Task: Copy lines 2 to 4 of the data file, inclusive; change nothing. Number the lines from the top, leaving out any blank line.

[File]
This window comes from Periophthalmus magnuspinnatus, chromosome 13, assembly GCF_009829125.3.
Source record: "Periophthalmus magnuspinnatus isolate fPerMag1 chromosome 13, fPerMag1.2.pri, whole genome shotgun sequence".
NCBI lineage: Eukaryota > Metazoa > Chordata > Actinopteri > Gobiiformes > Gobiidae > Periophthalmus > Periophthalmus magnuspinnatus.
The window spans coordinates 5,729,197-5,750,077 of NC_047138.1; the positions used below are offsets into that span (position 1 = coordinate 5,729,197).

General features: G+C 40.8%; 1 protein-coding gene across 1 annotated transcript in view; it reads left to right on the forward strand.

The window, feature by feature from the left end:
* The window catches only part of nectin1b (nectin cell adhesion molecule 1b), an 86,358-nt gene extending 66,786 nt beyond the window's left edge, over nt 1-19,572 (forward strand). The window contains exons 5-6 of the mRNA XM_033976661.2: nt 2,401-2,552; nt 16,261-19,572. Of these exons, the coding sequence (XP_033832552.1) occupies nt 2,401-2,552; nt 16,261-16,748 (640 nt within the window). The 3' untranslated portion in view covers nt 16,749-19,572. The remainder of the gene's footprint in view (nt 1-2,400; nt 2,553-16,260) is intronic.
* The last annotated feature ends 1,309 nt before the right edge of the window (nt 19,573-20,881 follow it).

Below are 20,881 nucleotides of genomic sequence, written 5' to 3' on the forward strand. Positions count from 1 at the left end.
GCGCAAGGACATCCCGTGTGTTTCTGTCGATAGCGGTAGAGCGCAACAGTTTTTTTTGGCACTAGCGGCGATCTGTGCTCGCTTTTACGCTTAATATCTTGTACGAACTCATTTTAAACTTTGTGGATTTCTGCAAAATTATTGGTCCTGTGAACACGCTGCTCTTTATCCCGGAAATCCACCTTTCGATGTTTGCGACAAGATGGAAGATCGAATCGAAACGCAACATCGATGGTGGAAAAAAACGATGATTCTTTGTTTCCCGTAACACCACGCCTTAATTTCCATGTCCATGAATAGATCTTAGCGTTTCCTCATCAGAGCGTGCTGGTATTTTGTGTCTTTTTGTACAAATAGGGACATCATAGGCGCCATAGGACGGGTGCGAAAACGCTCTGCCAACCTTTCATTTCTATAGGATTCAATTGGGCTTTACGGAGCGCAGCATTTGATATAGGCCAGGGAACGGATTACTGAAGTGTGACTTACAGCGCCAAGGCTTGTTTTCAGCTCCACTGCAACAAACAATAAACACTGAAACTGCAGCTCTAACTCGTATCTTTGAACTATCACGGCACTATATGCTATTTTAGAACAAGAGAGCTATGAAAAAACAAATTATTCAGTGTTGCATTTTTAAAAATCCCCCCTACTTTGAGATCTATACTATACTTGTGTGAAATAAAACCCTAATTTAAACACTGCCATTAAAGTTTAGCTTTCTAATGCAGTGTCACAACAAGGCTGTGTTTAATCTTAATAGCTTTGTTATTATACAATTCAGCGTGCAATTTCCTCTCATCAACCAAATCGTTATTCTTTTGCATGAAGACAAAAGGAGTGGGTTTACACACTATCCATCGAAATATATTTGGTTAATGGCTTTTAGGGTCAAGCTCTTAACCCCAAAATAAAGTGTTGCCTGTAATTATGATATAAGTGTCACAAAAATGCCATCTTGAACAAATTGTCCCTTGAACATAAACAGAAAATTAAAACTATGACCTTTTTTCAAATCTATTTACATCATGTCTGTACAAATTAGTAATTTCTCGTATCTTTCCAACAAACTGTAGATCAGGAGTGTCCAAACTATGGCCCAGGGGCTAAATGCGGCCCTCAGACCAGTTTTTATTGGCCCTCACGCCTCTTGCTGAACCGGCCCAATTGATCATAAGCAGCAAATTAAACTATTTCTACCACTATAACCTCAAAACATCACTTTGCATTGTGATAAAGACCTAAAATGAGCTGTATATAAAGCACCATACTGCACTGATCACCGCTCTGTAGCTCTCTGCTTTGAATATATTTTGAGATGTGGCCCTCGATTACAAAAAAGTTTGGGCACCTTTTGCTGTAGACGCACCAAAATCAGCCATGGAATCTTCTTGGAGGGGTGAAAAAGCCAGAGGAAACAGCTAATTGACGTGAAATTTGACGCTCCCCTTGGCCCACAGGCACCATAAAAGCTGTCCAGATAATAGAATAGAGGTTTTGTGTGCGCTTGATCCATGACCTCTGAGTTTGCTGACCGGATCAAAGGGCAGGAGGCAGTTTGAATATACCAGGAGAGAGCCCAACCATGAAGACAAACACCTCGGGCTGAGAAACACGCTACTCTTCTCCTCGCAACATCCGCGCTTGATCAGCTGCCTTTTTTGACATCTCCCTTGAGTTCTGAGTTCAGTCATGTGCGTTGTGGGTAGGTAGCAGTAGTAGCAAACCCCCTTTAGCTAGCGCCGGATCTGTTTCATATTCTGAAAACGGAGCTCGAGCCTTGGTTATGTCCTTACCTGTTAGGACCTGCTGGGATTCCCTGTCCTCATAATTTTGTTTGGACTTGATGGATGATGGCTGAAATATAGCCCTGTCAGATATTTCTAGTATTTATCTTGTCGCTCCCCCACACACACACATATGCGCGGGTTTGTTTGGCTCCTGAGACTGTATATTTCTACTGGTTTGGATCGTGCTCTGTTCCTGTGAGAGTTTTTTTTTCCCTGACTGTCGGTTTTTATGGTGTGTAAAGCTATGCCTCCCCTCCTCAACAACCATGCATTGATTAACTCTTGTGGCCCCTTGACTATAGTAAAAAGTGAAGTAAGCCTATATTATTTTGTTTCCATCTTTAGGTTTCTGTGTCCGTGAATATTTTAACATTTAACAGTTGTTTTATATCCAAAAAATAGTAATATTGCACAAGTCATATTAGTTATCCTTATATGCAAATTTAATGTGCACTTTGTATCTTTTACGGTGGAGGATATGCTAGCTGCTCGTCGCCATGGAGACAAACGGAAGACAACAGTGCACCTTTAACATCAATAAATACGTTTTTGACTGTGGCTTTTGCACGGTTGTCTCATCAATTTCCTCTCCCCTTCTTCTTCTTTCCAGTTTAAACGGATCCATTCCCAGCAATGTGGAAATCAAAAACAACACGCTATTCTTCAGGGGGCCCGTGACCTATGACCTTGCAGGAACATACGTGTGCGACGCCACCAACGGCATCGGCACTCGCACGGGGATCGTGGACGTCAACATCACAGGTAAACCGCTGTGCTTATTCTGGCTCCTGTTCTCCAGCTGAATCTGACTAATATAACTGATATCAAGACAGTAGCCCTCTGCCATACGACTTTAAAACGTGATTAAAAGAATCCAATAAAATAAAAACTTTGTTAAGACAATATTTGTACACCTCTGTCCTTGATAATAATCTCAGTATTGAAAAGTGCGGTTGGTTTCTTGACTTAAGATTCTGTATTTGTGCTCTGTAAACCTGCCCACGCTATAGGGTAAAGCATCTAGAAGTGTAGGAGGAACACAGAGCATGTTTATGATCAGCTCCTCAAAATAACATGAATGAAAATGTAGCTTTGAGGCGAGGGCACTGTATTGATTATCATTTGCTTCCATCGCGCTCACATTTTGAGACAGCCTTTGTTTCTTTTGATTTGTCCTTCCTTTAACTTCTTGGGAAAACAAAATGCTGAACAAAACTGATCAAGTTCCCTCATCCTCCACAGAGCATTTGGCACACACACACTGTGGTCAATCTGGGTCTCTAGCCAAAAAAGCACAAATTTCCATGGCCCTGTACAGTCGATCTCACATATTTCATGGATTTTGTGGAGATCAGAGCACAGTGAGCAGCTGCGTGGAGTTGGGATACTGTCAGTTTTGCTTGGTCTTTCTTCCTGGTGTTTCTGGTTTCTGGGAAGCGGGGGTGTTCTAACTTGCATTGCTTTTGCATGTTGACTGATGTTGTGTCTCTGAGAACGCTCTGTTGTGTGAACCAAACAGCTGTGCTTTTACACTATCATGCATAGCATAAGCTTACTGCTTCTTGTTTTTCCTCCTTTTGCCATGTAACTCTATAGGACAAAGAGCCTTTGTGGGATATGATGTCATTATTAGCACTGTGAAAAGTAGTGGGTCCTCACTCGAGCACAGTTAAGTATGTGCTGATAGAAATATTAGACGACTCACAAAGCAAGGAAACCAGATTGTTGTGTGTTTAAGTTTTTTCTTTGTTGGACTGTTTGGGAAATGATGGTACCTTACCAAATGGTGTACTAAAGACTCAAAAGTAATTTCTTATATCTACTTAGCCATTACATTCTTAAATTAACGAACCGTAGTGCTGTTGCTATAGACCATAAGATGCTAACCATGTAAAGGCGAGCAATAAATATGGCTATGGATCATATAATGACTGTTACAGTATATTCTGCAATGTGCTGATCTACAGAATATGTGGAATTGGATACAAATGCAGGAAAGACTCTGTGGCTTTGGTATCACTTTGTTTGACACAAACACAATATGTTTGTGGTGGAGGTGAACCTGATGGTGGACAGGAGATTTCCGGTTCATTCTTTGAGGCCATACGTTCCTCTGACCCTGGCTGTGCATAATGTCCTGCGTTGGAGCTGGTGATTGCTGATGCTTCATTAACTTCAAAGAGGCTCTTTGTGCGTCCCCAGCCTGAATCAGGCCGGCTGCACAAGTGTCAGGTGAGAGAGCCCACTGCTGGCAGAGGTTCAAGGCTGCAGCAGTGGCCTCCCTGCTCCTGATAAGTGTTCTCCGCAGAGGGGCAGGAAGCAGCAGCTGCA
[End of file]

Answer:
Source record: "Periophthalmus magnuspinnatus isolate fPerMag1 chromosome 13, fPerMag1.2.pri, whole genome shotgun sequence".
NCBI lineage: Eukaryota > Metazoa > Chordata > Actinopteri > Gobiiformes > Gobiidae > Periophthalmus > Periophthalmus magnuspinnatus.
The window spans coordinates 5,729,197-5,750,077 of NC_047138.1; the positions used below are offsets into that span (position 1 = coordinate 5,729,197).